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Starting from near the bottom, you do not need diamonds to sharpen cemented carbide; it can be done with a so-called "green carborundum" grinding wheel (which is silicon carbide bonded grit). Specific, but quite a bit cheaper and more durable than diamond grit abrasives.

The biggest issue with carbide for something like a sword is brittleness. Carbide inserts in saw blades and machine tools are made of cemented carbide, and they're notorious for chipping and breaking on impacts (such as interrupted cuts). This can be managed in machine tools and saw blades by controlling feed rates, but you don't have that option with a sword. A hard parry is likely to leave you with an effect like that scene in one of the Highlander movies, where the sword just shatters like glass.

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  • $\begingroup$ You'll also notice that the entire saw blade or drill bit is not made of carbide, just little teeth where it contacts the material to be cut. In my experience, a tooth is much more likely to break off the saw blade entirely. $\endgroup$ – jamesqf Sep 16 at 18:50
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    $\begingroup$ @jamesqf the only solid carbide tools I'm familiar with are end mills, die grinder burrs, and planer knives. Making blades with inserts started as cost control, though. $\endgroup$ – Zeiss Ikon Sep 16 at 18:52
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    $\begingroup$ No doubt. But I was thinking of the case where the sword has carbide edges bonded to a steel core, similar to saw teeth. So rather than the whole sword shattering, the teeth break off, leaving you waving a blunt steel rod around :-) And of course in actual sword fighting (or at least in fencing, kendo &c) you spend a lot more time parrying the opponent's sword than striking him. $\endgroup$ – jamesqf Sep 17 at 5:45
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There is one thing to be aware of:

Many modern steels already work in a very similar fashion.

You will notice that tungsten and/or vanadium are often mentioned on tools or knives - these elements are so called carbide formers, and the carbides they form (as literal little lumps of carbide... controlling their size is much of the art of making such steels) are much harder than the surrounding steel matrix. Resulting in a material inheriting a mix properties from both soft matrix and hard carbide.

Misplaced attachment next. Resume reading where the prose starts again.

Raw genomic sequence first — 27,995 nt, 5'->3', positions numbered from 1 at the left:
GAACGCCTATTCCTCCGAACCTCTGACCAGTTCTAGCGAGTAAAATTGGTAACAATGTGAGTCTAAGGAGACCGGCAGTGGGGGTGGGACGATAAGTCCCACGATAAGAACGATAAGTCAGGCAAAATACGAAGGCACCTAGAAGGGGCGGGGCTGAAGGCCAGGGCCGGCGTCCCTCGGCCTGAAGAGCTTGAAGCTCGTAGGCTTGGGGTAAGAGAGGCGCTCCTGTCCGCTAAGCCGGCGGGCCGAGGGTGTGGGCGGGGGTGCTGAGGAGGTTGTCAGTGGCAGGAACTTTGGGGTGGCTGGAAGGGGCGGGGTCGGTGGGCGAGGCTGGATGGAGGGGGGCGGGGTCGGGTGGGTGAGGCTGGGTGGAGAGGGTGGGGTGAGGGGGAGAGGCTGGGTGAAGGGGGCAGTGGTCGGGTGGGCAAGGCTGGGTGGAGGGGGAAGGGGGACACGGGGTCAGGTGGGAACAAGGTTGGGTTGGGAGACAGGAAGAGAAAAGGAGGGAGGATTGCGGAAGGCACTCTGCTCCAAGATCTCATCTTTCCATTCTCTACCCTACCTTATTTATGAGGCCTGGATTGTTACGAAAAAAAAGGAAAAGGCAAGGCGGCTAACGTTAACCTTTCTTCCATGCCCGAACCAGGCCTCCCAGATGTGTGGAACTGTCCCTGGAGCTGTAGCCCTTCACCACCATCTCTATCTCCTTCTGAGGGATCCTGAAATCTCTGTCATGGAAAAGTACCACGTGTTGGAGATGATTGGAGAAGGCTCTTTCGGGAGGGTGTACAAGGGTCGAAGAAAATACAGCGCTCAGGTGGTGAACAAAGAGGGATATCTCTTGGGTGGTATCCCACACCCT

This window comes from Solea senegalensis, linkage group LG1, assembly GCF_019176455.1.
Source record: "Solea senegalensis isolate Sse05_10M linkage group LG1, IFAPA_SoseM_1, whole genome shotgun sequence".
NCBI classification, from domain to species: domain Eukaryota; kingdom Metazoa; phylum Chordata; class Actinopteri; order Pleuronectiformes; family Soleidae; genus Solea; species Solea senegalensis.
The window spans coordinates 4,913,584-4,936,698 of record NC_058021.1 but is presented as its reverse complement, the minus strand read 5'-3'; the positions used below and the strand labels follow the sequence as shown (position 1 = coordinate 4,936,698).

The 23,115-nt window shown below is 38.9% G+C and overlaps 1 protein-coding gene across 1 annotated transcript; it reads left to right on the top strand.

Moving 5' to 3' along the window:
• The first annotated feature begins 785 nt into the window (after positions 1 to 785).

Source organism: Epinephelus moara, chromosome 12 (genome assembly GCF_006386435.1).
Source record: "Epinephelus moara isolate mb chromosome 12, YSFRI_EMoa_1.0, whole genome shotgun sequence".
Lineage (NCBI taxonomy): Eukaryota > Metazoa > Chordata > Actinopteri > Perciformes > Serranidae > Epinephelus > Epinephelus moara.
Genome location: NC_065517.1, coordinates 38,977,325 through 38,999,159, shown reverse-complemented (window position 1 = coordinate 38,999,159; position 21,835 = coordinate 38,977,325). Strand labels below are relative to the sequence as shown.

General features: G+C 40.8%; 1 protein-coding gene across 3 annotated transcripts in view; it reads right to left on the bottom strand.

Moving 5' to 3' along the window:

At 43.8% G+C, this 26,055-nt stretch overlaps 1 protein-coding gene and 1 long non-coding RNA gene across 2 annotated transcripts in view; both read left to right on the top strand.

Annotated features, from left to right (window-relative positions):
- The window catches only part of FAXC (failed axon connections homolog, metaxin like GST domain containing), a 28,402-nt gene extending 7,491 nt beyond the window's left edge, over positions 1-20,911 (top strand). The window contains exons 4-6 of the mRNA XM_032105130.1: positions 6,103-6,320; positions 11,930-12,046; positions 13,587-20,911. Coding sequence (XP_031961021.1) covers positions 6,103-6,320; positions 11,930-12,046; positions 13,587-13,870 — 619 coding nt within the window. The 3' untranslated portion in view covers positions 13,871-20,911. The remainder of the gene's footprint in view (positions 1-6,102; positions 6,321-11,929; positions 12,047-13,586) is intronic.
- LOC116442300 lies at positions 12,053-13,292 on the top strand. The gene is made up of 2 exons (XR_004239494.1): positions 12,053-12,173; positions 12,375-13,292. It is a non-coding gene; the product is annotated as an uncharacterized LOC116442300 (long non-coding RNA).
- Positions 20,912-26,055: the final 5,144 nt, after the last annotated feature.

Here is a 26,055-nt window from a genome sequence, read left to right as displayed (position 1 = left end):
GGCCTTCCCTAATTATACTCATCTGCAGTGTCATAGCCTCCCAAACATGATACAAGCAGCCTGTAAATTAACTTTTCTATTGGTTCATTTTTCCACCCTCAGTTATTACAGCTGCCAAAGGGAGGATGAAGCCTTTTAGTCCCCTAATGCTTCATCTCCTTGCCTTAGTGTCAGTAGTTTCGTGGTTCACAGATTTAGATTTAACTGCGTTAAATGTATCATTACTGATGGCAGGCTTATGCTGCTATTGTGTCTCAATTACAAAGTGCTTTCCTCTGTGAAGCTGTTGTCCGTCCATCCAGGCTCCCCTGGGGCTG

A steel with "coarse carbides" (big lumps) can be very very durable, but also limits how sharp and especially how easy it can be sharpened. Trying to grind a mishmosh of hard and soft particles smooth can easily end up with the harder particles being displaced - and the holes they leave being stuffed shut with worn off bits of the softer material.

Iron itself also forms carbides, however these are closer in hardness to the matrix steel itself. Steels solely relying on iron carbides and a harder-than-usual steel matrix are preferred for, say, a fine woodworking plane or sushi knife that you don't need to be super wear resistant but super sharp and hard.

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Unfortunately, there seems to be a significant amount of missing information in the OPs thought process about using carbide tools to cut through armor. A carbide tipped/toothed sword might look cool, but I seriously doubt it would work very well.

Disclaimer: I'm not a professional machinist, I only pretend to be one (sometimes) at night and on weekends. I don't have all the answers, but I know of plenty of problems.

Feeds and Speeds

When doing milling, cutting threads, or anything to do with machining metals, feeds and speeds are absolutely critical to the process. These calculations take into account the type of material you are cutting (by actually knowing what it is), the cutting speed (as accurately as possible), the size of the cutter, and even the angle of the cutting blade to the surface (baked into the type of machining as well as the tool used).

If you get it wrong, you risk damaging the tool to the point where it dulls or even breaks. With many machining tools, it won't even cut below a certain speed, it just wears the tool out prematurely by grinding the material away instead of cutting.

This is a science and machinists know it can go very wrong very quickly. "Wrong" being a damaged or completely broken tool. There is definitely a fair amount of "wiggle room" here, depending on your machine and tools, but you won't know how much you can "wiggle" until you are familiar with the tool, machine, and the material. With the material changing with every single opponent's armor, you're never going to be able to know what's safe until it's likely too late.

https://www.wisc-online.com/LearningContent/mtl8202/MLT8202.htm